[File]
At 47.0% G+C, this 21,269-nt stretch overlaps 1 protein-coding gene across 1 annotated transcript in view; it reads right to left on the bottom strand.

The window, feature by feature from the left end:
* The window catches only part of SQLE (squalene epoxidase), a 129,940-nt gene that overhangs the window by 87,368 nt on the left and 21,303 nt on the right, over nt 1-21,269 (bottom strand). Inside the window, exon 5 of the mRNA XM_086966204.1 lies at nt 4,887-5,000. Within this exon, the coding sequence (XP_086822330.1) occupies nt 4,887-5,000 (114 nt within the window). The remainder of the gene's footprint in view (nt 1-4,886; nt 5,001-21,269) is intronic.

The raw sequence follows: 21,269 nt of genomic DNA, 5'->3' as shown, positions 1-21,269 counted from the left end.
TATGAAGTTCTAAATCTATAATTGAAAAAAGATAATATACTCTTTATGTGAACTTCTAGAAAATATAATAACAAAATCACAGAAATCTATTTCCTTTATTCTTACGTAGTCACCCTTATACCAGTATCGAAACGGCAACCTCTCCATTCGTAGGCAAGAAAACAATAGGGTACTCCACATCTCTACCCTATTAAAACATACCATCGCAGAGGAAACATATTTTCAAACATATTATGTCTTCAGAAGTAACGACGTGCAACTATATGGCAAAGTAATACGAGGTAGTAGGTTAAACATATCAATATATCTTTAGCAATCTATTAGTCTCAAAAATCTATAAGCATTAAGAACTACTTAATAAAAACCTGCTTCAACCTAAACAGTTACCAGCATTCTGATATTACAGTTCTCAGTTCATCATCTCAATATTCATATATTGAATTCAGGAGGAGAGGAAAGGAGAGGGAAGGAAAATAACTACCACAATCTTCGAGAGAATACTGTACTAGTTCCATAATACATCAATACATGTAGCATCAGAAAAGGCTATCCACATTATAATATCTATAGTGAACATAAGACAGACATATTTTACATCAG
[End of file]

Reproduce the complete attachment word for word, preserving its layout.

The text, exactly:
At 47.0% G+C, this 21,269-nt stretch overlaps 1 protein-coding gene across 1 annotated transcript in view; it reads right to left on the bottom strand.

The window, feature by feature from the left end:
* The window catches only part of SQLE (squalene epoxidase), a 129,940-nt gene that overhangs the window by 87,368 nt on the left and 21,303 nt on the right, over nt 1-21,269 (bottom strand). Inside the window, exon 5 of the mRNA XM_086966204.1 lies at nt 4,887-5,000. Within this exon, the coding sequence (XP_086822330.1) occupies nt 4,887-5,000 (114 nt within the window). The remainder of the gene's footprint in view (nt 1-4,886; nt 5,001-21,269) is intronic.

The raw sequence follows: 21,269 nt of genomic DNA, 5'->3' as shown, positions 1-21,269 counted from the left end.
TATGAAGTTCTAAATCTATAATTGAAAAAAGATAATATACTCTTTATGTGAACTTCTAGAAAATATAATAACAAAATCACAGAAATCTATTTCCTTTATTCTTACGTAGTCACCCTTATACCAGTATCGAAACGGCAACCTCTCCATTCGTAGGCAAGAAAACAATAGGGTACTCCACATCTCTACCCTATTAAAACATACCATCGCAGAGGAAACATATTTTCAAACATATTATGTCTTCAGAAGTAACGACGTGCAACTATATGGCAAAGTAATACGAGGTAGTAGGTTAAACATATCAATATATCTTTAGCAATCTATTAGTCTCAAAAATCTATAAGCATTAAGAACTACTTAATAAAAACCTGCTTCAACCTAAACAGTTACCAGCATTCTGATATTACAGTTCTCAGTTCATCATCTCAATATTCATATATTGAATTCAGGAGGAGAGGAAAGGAGAGGGAAGGAAAATAACTACCACAATCTTCGAGAGAATACTGTACTAGTTCCATAATACATCAATACATGTAGCATCAGAAAAGGCTATCCACATTATAATATCTATAGTGAACATAAGACAGACATATTTTACATCAG